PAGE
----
The future of online travel is that the industry is moving from a transaction fulfilment model to platforms, systems, content and technology that cover the whole spectrum of the travel cycle/funnel/bow tie.
This is to incorporate inspiration, recommendation and discovery into the online consumer experienceÂ as much as transactions.
After 15 years of online travel being about online transactions, we are moving from answering closed questions (â€śHow much for a ticket to New York?â€ť) to answering open ones (â€śWhere should I go next?â€ť).
For consumers to get an answer to an open-ended question it will be necessary for them to use a booking or query widget that does not require the customer to know where they are going.
To start the online travel process from a search box based around something other than selecting a date and destination (the traditional online travel agent starting point).
In the last year I have met a number of startups and mature companies building, launching and promoting travel sites exploring this area. And through this I have spotted four approaches to non-destination base search.
1. Drag, click, build and recommend from as many sites as you like
The use of plug-ins or apps to build up a trip idea, notion, inspiration and plan without actually having an engine at all. Â By just dragging ideas from a site to a planning product.
Add links, add comments, add thoughts, share with others and build up from a broad notion to a detailed plan.
Gliider is very active in this space. They have a tool for collecting, collating and sharing travel plans using a plug-in that follows you while you surf. Â It has taken search off one site and allowed all sites to be used in one experience.
2. Multi-click criteria selection
Using something other than a destination but still requiring a click and selection. Â Instead of clicking on a destination these sites are getting consumers to start the inspiration or shopping experience using different criteria like:
- Date – Joobili wants a date first, eses the time period you want to travel in as the starting point for trip inspiration (Joobili founder interview);
- Experience ranking/rating – Asking consumers to rank in some sort of order a travellerâ€™s holiday activity preferences. Triporati wants consumers to start with a stack ranking of up to 64 interests. Â Tripbase is trying a different angle with a slider on five variables.
- Price â€“ the ability to search based on budget first is being talked about but we have not see it. Planetism (Alpha presenter at the PhoCusWright Travel Innovation Summit in 2009) is still just a static page. Cost4travel has launched and I am expecting more sites to emerge in this area.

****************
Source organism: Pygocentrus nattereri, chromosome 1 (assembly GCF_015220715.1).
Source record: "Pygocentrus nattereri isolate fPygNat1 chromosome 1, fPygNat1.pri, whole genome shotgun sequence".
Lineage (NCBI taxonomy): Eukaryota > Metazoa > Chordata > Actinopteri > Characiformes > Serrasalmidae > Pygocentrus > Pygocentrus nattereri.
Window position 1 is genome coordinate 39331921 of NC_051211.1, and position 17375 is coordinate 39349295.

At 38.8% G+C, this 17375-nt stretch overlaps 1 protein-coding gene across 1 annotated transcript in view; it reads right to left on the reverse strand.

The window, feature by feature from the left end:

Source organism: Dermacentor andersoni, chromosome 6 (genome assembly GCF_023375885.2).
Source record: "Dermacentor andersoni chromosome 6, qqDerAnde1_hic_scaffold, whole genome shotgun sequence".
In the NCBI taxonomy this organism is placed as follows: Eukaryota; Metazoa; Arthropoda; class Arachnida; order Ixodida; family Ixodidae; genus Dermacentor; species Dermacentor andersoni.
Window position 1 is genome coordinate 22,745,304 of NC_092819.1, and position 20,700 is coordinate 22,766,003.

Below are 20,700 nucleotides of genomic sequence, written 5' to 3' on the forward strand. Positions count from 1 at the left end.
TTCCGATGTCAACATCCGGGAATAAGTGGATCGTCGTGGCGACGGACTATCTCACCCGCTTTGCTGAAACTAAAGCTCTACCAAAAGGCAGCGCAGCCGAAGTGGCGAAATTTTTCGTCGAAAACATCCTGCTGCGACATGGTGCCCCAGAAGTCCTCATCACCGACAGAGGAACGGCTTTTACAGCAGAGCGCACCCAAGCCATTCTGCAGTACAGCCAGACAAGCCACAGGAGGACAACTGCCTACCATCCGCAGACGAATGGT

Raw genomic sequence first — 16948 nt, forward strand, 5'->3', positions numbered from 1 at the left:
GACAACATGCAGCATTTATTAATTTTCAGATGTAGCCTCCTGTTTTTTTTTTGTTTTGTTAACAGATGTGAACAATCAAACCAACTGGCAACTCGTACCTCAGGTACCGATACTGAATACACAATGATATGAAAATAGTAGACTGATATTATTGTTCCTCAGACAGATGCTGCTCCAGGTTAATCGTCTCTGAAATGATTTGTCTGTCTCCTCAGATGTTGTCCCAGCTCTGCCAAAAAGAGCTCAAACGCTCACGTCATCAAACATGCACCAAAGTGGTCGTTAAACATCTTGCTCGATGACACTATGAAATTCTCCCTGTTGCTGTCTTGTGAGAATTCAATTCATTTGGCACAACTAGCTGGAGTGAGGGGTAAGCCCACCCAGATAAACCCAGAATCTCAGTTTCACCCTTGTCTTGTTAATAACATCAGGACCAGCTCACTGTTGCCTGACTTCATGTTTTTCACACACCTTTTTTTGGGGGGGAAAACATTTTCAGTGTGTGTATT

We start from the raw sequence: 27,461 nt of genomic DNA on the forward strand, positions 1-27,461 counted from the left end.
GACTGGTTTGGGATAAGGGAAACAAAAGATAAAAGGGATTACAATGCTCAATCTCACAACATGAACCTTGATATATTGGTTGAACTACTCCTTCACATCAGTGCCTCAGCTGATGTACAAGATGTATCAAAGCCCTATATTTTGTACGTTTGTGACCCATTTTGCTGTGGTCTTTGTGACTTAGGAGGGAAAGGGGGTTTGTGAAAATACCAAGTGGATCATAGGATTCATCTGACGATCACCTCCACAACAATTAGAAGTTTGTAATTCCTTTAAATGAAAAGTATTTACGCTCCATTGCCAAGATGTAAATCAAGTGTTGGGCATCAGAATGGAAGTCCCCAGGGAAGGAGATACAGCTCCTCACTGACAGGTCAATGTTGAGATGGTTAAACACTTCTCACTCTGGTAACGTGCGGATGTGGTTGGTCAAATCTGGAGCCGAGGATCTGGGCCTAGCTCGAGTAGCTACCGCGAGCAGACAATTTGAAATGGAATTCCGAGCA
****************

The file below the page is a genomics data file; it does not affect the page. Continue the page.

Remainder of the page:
- Images – Hotels.com have been trialling their hotel visualiser were search starts with pictures and images (Alex Bainbridge has some detail).
3. Organisation and history first
Instead of starting with a search box, in this category sites start with the bookings already made by travellers.
Providing travellers a service for collating and storing all the bookings made on various sites. Currently this is being used to provide a travel management service and social networking space.
In time, this will expand to a recommendation service as players in this space collect more and more historical information about traveller behaviour â€“ opening up a powerful data mining and merchandising resource.
Traxo has entered this space focused more in the leisure sector by building login in links to the major OTA customer information screens.
Allowing them to access a travellerâ€™s account details directly from the OTA. Nokiaâ€™s Dopplr is coming from a more networking and â€śwhere are my contactsâ€ť approach but they too are collecting historical information about a travellerâ€™s habits and desires. Tripcase scored a lucky break in this tight start-up battle when they made their way into iPhone app advertising.
While none of these sites are aggressively moving into the recommendation space â€“ it is only a matter of time before they use the collected data for directing consumers to purchase paths.
4. No search â€“ just a push
The latest version of non-date or non-destinational search sites are those with no search at all. Â Sites with no mechanism for conducting any form of search of investigation. Â Just a limited list of deals targeted at a select user group.
Playing on the strength of the user base and the ability of the company to select the right deals for the user base.
Biggest example is the Gilt-backed Jetsetter (interview with CEO). Start-ups are emerging regularly in this are. I have an example even closer to (my) home when some ex-Orbitz staff recently launched BonVoyou.
It is far too soon to call the death of the date and destination based search interface but there is a lot of venture money and start-up energy being spent on finding a new way to search for travel results.
This entrepreneurial push is evidence of the emerging desire from consumers for exploring new ways of exploring different areas of the inspiration, research and purchase funnels.
I predict we will see this start to change the UI, design and flow of the OTAs as they seek to chase this consumer desire and fight off the start up response.
Any other search approaches or companies you have noticed that are trying non-destinational search?